Compared with healthy control participants, pediatric patients with chronic migraine (CM) report a higher rate of depression, according to study findings published in Pediatric Neurology. Researchers suggested that clinicians should consider including therapy in first-line interventions to reduce depression and improve coping strategies for the management of pediatric CM.
Data for this study were obtained from a parent study that examined functional connectivity in children (age range, 12-17 years) with migraine. In total, the sample included 23 children (22 girls) with CM and 17 children (9 girls) without a medical illness. Researchers estimated the general intelligence of study participants using the Wechsler Abbreviated Scale of Intelligence, depression by the self-reported Child Behavior Checklist (CBCL) and the Children’s Depression Inventory (CDI-2), and memory using the California Verbal Learning Test (CVLT).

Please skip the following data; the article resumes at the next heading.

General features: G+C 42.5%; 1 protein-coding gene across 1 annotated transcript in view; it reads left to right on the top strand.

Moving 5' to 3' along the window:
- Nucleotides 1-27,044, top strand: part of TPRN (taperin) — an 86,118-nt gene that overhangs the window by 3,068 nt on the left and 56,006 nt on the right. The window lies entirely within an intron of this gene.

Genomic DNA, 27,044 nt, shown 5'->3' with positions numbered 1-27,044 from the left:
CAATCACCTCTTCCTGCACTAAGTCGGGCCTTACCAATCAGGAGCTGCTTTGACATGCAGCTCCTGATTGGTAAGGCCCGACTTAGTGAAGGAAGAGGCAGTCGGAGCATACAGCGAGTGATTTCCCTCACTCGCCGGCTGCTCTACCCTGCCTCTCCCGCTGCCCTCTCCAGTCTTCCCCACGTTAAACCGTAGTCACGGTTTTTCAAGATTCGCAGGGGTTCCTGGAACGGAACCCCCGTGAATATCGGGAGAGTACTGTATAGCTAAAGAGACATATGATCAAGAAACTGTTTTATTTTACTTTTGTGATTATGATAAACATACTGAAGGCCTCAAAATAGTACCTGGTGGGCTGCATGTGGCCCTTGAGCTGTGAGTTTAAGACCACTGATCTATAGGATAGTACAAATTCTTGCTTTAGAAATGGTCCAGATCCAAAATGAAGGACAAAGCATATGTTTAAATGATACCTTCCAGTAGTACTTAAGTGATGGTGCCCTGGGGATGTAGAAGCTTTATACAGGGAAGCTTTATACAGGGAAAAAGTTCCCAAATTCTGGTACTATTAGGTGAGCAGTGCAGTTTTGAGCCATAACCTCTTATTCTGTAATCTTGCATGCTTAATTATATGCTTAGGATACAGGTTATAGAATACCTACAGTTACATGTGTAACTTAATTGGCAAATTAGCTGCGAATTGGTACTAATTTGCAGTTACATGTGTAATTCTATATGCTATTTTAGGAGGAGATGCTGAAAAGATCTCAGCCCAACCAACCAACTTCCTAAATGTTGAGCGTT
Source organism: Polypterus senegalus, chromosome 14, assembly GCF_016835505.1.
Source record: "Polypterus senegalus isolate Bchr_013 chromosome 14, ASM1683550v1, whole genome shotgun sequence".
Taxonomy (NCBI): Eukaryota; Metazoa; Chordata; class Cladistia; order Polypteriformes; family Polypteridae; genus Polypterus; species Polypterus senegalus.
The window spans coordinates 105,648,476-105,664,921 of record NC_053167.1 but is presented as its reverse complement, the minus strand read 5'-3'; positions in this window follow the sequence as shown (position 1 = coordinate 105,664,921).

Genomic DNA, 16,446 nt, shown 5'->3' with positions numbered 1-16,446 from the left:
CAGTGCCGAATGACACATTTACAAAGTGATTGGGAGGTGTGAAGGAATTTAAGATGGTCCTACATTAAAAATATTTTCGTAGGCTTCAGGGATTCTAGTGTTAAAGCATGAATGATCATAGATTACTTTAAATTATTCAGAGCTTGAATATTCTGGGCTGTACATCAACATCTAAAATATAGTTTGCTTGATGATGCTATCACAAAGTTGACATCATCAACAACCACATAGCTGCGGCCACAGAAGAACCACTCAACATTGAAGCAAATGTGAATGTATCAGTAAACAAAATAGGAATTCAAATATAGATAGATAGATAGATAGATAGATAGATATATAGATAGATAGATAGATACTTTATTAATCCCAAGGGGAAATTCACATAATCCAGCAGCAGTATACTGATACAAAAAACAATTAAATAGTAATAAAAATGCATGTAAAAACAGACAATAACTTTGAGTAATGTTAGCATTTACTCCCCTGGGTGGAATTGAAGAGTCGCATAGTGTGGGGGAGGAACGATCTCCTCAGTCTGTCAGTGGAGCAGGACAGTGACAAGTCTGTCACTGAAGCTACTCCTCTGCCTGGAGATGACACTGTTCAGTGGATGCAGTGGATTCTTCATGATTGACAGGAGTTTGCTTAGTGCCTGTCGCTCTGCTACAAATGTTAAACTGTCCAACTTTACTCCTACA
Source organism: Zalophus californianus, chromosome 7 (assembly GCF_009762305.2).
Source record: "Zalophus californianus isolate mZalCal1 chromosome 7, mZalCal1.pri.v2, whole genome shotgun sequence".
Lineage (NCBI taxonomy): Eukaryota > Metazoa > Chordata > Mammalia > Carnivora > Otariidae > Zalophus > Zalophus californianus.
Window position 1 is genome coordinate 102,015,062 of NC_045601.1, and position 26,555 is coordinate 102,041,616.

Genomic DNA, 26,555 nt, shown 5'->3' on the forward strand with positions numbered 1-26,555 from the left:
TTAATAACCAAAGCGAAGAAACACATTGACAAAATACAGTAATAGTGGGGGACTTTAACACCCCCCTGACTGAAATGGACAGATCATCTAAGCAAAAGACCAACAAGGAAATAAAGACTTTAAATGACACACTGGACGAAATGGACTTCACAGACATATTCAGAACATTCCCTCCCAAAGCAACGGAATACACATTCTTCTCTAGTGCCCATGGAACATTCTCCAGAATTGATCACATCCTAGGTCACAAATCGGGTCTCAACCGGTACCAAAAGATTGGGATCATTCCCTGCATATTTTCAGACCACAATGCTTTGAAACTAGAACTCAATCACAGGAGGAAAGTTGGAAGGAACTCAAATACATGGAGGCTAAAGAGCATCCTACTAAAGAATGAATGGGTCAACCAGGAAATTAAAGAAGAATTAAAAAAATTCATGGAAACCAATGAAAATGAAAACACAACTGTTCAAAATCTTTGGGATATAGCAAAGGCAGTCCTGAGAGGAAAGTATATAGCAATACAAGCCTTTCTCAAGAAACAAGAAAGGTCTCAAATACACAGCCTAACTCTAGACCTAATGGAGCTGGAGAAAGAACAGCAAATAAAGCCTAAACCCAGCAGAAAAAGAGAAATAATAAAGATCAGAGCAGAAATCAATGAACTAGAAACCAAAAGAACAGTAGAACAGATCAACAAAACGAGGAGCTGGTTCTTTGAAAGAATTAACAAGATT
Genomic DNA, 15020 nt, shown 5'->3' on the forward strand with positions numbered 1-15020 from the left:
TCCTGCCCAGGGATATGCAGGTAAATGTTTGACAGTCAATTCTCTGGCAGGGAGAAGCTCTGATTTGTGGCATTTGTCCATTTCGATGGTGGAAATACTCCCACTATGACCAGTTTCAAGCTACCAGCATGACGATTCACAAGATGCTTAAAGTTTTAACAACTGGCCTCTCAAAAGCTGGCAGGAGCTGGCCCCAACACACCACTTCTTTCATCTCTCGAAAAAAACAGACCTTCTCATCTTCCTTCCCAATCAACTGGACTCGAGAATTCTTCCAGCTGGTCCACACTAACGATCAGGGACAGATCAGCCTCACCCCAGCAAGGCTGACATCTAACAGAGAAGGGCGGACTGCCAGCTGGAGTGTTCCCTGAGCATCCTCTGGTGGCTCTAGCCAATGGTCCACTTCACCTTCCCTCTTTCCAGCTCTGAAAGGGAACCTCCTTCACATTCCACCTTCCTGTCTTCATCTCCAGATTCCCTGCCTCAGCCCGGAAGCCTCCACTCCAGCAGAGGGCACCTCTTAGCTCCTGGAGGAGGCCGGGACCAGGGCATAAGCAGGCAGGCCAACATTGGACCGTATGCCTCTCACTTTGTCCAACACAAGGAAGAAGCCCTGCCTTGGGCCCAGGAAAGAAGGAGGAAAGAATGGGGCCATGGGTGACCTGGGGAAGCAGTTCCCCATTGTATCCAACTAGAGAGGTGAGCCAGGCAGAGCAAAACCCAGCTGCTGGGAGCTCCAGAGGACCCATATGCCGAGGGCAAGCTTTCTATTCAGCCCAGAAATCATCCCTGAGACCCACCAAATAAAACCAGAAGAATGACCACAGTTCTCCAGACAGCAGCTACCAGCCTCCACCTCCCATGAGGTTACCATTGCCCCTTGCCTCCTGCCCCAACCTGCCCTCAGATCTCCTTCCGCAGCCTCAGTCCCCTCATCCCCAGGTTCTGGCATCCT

Compared with healthy control participants, pediatric patients with CM self-reported significantly more depression (mean CDI-2 total scores, 43.4 vs 50.2, respectively; P =.02). Despite this difference, there were no significant differences between the 2 groups in terms of CBCL attention scores (P =.08), CVLT total learning scores (P =.82), CVLT list B scores (P =.90), and CVLT long delay scores (P =.85). A higher proportion of children with CM reported clinically elevated depression (defined as T-score ?60), but this did not reach statistical significance (P =.06).
Study limitations included the fact that the 2 groups differed by biological sex, the small sample sizes, and the lack of consideration for confounding variables during the assessment.